Jan 19 2010


Bromance; a twentieth century term that describes the rambunctious platonic relationship between a man and “his boys.”  Although there have always been jokes about the borderline homoeroticism inherent to bromance, no one has ever presented it in the way writer/director Lynn Shelton has in Humpday.

Just as married couple Ben (Mark Duplass) and Anne (Alycia Delmore) call it a night, Ben’s old college friend Andrew (Josh Leonard) shows up unannounced.  Although the two revel in their shared past, its clear that both men are in two entirely different places and have little in common; Ben has settled into a suburban life complete with house, white picket fence, and the intention of raising a family, while Andrew has been living life on the road a la Kerouac as a wandering bohemian artist.

While out at a party, Ben and Andrew begin to drunkenly discuss Hump Fest, a local event in which amateurs submit artsy pornographic videos, and come up with the idea of videotaping themselves having sex with each other, as the idea of two heterosexual men engaged in homosexual activity is particularly edgy.  The next day, both men continue discussing the idea and become obsessed with it for different reasons; Andrew wants to finally see an artistic idea through to completion, and Ben wants to rebel against his own vanilla temperament that accompanies suburban living.

I’ll take the opportunity now to state that there is no way I can continue this review without unwittingly writing down dirty puns and double entendres in an attempt to describe this film.  Anything, from describing the film as “touching”, to saying that “both characters formed a deeper connection between one another” will be taken wildly out of context.  Although I usually condone such wonderfully juvenile sensibilities, for the purposes of this review, keep yourselves in check.

The prospect of two heterosexual men having sex with one another may be difficult to swallow, but Shelton seems to make it work by making fun of machismo and the stubborn refusal to back down from a dare or a bet.  Of course, the

Honestly, guys ordering Appletinis are more suspect than these two.

prospect of two men refusing to pussy out from having sex with each other sounds ridiculous, but then again, so is the whole phenomenon of one-upping amongst men.  Besides, men tend to be inappropriate and crass when they get together, so having a dare escalate to such an extreme is actually quite plausible.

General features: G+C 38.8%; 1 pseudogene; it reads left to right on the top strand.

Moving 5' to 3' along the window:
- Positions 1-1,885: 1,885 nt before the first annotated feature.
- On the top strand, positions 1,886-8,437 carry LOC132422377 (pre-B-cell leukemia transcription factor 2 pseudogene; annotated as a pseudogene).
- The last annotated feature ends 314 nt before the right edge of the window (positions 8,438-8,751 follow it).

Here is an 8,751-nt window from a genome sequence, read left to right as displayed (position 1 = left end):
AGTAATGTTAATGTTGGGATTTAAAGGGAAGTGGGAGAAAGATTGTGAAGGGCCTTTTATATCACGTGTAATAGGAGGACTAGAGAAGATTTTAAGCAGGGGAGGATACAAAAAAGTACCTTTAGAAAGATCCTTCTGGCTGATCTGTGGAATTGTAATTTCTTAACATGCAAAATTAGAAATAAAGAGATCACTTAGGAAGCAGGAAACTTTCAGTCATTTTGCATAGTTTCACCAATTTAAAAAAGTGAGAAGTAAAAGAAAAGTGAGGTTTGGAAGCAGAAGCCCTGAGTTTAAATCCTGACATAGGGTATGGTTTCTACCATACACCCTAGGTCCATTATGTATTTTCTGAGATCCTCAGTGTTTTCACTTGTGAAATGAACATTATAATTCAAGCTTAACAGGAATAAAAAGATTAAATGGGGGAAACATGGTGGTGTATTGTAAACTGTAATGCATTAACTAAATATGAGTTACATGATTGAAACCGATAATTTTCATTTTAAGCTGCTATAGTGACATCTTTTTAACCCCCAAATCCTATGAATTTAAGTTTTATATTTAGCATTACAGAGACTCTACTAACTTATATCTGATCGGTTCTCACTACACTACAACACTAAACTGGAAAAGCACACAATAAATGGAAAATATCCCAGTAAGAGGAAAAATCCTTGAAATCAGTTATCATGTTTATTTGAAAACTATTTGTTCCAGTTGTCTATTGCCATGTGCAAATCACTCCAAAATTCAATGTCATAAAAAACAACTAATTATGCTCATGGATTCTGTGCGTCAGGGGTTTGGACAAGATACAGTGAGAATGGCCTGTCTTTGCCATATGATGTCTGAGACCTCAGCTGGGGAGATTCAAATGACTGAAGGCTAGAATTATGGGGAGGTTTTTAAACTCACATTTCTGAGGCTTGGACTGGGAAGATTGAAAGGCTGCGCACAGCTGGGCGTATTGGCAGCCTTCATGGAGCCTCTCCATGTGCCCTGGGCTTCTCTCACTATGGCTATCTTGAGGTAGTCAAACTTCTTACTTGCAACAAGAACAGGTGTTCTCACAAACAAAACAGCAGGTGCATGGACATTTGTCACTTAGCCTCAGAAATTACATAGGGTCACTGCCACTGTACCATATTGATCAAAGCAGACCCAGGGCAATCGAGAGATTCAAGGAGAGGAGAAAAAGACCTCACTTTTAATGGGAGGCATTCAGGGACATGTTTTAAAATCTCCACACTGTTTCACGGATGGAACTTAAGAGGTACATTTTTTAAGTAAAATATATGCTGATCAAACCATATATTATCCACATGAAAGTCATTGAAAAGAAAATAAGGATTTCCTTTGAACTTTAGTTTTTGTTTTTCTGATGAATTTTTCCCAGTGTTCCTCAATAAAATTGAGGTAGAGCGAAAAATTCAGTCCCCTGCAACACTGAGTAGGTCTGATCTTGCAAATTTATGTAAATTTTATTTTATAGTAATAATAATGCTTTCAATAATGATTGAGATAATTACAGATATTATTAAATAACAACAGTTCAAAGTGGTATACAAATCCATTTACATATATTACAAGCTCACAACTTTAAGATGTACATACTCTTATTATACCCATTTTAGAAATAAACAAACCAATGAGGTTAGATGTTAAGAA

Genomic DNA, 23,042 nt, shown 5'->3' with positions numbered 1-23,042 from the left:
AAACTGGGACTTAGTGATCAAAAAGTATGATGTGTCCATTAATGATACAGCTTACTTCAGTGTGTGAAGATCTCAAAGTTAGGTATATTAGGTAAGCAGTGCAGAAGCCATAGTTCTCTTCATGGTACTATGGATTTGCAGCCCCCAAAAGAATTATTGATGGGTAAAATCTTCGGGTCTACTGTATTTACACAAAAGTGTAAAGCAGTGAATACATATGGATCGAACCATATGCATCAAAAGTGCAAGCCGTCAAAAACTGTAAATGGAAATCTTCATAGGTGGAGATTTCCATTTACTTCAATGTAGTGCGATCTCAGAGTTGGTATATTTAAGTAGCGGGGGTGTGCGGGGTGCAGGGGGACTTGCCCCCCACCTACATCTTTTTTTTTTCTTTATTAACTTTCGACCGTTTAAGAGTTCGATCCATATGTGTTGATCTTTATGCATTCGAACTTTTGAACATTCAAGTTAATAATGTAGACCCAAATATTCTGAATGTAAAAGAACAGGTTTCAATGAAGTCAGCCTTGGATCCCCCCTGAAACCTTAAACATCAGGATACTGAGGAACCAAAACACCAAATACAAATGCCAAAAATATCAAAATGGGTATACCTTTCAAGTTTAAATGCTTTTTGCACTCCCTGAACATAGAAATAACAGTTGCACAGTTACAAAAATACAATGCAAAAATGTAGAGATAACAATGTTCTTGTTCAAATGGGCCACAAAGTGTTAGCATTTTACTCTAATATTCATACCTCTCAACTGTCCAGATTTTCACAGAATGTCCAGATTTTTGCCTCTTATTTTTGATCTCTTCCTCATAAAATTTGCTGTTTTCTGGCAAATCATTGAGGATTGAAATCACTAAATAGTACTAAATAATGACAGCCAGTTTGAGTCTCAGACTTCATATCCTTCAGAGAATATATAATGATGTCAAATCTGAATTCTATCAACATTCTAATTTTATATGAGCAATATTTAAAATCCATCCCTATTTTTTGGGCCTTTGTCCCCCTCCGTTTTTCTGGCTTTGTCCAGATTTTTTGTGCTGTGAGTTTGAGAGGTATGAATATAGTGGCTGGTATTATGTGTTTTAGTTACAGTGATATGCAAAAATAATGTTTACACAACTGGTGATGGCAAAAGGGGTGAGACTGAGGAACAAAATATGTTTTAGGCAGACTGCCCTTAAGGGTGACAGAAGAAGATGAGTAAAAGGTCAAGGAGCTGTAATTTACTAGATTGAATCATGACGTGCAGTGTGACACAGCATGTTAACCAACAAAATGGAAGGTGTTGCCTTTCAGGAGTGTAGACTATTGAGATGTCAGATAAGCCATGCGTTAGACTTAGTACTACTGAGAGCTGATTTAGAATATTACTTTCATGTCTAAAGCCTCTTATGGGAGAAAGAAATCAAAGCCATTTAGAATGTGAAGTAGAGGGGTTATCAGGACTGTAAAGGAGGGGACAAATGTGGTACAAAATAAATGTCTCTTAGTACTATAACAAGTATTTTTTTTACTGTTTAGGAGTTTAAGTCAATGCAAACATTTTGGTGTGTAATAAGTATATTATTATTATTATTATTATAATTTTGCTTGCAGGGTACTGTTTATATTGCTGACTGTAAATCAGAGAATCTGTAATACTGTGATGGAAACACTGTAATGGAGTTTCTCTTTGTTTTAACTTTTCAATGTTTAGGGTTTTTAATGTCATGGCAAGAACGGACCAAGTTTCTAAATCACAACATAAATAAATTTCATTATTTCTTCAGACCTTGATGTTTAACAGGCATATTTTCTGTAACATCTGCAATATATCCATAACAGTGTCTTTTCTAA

Some may find this film difficult to watch due to its mildly sluggish pace rather than the subject matter, believe it or not.  As part of the “Mumblecore” movement in indie cinema, the film appears to be shot on a handheld camera, and much of the dialogue is choppy and full of “umms”; sometimes it makes a scene appear more realistic, and other times its just tedious.  Although the scenes between Andrew and Ben are the most entertaining, the rest of the scenes with other characters seem to meander as they only function as setup or context to later conversations between the two leads, yet doesn’t stand up on its own merit.

Naturally, the plot is kept afloat by “will they, won’t they” tension, but what keeps the film afloat and worth watching are the revelations and insights concerning identity.  There are a few scenes in which Ben and Andrew, whilst struggling with the prospect of physical intimacy, are emotionally intimate with one another and reveal feelings of regret, loss, and the need for companionship or purpose in a way that is honest, bold and, dare I say it, heart warming.  These scenes make the entire dare into a clever little macguffin that allows two men to explore who and what they are.

The entire film is more or less a build up for the final twenty-minute scene, which takes place in a hotel room where the dirty deed is to be done.  I won’t spoil whether or not anything happens sexually, but the scene is wonderfully done, and manages to be both funny and touching at the same time.  Both Duplass and Leonard have fantastic chemistry and give sincere performances, thus making their concerns about that next step into maturity and personal re-evaluation as sincere as sincere gets.

Regardless of what your perceptions of the film are, Humpday proves to be quite a surprise.  Despite its sometimes sluggish pace and a concept difficult to take seriously, the film manages to dig deep and produce something very human with a considerable amount of heart, and turns a movie about weird sexual escapades into a story about true intimacy.

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